italian market

Western Europe

In Western Europe, Philadelphia has historically attracted immigrants, with around thirty percent of its foreign-born population originating from the region. Following the end of the Cold War, a significant influx of Eastern Europeans sought opportunities in the city.

For centuries, Philadelphia has been a destination for European immigrants, offering refuge from religious persecution and promising economic prospects. Its founder, William Penn, himself an immigrant from Great Britain, envisioned the city as a beacon of religious tolerance, inviting those oppressed in Europe to settle.

Named America's "Frenchest City" in 2023, there's plenty of European culture to enjoy in the city. Various European communities have left their mark on Philadelphia, evident in enduring ethnic neighborhoods such as the Italian Market in South Philadelphia. 

Did you know...

Irish Americans make up the largest ethnic group in the Philadelphia area. If the surrounding suburbs are included, more than 1.1 million people in Greater Philadelphia claim some percentage of Irish blood. 



st. michael's church


The proportion of Catholics in Ireland from 1881 to 2016 was 79% of the population. 

William Penn’s founding of the colony of Pennsylvania in the 1680s first drew Catholics to Philadelphia.

In the mid-20th century, Philadelphia had the largest grade school, high school, and parochial school system in the United States. 

St. Michael’s Church, founded 1831, is located in Kensington, near mills where Irish weavers once worked. 



 philadelphia's catholic connections and history

Italian Market in South Philly


The Italian Market in Philadelphia boasts a rich history dating back over a century. Established by Italian immigrants in the late 19th century, it quickly became an active center of commerce and culture. Today, it stands as one of the oldest and largest continuously operating outdoor markets in America, offeringitalian market logo a diverse array of fresh produce, meats, cheeses, and specialty goods that stretches across over 20 city blocks and has 200 individual businesses.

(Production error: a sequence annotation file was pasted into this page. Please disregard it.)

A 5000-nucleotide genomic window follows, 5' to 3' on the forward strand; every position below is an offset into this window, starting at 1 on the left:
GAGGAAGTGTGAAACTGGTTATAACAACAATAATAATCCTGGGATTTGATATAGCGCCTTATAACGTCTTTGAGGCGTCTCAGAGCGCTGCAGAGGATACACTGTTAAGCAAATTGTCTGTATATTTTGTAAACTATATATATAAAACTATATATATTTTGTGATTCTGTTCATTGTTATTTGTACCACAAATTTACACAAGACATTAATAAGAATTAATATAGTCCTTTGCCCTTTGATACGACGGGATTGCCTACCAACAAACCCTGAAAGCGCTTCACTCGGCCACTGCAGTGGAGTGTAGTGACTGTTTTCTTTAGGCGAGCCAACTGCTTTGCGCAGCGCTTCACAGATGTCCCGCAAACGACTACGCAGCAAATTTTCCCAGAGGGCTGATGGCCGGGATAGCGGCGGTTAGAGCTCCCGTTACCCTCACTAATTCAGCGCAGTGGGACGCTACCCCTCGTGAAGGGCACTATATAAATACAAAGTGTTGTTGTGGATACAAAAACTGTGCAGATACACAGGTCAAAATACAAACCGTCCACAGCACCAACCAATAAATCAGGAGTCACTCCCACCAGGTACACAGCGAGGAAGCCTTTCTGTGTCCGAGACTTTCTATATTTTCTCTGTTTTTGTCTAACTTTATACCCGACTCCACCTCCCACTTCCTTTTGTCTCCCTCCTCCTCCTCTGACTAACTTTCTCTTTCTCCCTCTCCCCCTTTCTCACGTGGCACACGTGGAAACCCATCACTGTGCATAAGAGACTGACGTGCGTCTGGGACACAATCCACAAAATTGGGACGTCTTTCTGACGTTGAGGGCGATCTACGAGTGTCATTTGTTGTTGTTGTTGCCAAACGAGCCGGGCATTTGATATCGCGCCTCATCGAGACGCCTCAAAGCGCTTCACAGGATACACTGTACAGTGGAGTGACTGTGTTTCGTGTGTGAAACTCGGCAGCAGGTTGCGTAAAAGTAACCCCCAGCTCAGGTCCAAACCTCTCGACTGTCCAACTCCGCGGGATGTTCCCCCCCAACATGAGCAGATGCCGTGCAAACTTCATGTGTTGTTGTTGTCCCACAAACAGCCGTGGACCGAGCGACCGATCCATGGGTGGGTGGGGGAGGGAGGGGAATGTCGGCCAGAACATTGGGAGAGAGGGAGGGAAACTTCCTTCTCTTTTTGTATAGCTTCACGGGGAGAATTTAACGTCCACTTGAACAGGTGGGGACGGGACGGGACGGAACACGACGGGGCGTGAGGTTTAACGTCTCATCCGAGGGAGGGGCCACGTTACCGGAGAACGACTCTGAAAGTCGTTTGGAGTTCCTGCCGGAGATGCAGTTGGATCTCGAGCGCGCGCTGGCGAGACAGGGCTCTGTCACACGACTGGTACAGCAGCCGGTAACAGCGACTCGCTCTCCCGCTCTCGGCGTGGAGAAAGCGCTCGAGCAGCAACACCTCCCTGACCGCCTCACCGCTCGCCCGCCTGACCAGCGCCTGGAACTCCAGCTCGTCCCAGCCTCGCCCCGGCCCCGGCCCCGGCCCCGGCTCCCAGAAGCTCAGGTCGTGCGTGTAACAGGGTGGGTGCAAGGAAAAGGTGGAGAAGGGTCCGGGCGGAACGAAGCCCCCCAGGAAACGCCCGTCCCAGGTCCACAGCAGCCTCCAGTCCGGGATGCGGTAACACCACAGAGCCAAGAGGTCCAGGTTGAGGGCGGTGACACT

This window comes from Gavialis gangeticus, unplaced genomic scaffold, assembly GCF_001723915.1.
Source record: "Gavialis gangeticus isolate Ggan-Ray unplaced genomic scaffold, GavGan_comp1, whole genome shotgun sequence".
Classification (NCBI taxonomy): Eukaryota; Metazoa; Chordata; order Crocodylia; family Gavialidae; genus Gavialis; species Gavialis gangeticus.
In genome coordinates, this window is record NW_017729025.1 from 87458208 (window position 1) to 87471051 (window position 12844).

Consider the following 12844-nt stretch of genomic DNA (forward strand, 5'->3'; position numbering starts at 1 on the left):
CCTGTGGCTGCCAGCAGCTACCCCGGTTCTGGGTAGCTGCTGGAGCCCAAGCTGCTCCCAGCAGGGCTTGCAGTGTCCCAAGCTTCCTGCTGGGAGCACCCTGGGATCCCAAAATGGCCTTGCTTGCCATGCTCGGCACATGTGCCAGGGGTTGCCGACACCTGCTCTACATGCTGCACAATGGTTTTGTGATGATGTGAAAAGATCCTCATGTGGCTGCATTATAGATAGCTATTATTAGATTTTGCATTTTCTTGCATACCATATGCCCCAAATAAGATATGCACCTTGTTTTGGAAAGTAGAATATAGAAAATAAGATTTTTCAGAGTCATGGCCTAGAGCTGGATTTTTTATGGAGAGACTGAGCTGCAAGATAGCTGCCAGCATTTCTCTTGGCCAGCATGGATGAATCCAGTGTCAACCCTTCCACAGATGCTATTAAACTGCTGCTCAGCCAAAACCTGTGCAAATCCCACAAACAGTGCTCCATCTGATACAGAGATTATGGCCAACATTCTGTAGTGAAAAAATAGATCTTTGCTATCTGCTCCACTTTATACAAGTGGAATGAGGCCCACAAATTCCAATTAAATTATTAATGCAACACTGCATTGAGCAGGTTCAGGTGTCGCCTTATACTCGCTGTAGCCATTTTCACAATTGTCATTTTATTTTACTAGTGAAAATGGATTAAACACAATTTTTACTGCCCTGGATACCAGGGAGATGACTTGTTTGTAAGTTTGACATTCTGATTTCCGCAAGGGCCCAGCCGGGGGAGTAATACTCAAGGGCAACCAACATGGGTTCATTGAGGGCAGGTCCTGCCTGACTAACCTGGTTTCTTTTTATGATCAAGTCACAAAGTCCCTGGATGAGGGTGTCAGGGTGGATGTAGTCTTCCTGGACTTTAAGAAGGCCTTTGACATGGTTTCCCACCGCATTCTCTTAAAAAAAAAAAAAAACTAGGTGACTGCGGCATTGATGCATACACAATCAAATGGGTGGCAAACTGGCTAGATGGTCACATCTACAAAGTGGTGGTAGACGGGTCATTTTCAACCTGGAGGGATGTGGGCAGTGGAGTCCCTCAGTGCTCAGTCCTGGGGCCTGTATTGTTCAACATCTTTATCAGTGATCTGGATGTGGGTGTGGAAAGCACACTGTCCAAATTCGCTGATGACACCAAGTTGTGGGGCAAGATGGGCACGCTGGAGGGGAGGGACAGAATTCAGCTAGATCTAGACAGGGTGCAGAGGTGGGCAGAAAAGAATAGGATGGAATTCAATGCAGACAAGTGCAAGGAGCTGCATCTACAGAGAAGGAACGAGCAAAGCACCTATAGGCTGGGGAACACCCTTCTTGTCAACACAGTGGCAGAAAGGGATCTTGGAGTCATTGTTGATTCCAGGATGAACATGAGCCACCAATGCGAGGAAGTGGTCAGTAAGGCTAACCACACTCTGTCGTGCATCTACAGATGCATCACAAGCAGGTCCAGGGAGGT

The market's legacy is a testament to the enduring influence of Italian heritage on the fabric of Philadelphia's community and culinary landscape.


discover the nation's oldest outdoor market

America's "Frenchest City"


Philadelphia's fascinating relationship with France dates back to the birth of the United States. The Founding Fathers, Ben Franklin in particular, were in consistent contact with the French for many years while the revolution was brewing. 

"From venues for French cooking near Rittenhouse Square—promoted as the “French Quarter”—to cultural showcases at museums around the region, Francophone culture continued to appeal to Philadelphians and draw visitors to the region. From the time of its founding, Philadelphia maintained a trans-Atlantic dialogue with France through commerce in goods, and more importantly in ideas that shaped the character of both nations. Ideas concerning the promotion of abolitionism and universal human liberties were shaped through exchanges between French and American scholars, business owners, and philanthropists. French architecture and art transformed Philadelphia’s urban and cultural landscape. The enthusiasm of Philadelphians for French culture fluctuated with the tides of international political change, but France’s mark on the city remained."

- The Encyclopedia of Greater Philadelphia


Read the full history of Philadelphia's relationship with France



The French-American Chamber of Commerce has a lifestyle guide and webpage dedicated to delicious French cuisine and pastries that can be found all over the city. Here is a sneak peek: 


photo of restaurants


Visit their website to discover more eateries 


City Cast Philly put together a podcast episode breaking down why Philly was named America's Frenchest City by the Michelin Green Guide. Listen below. 


why philly was named America's frenchest city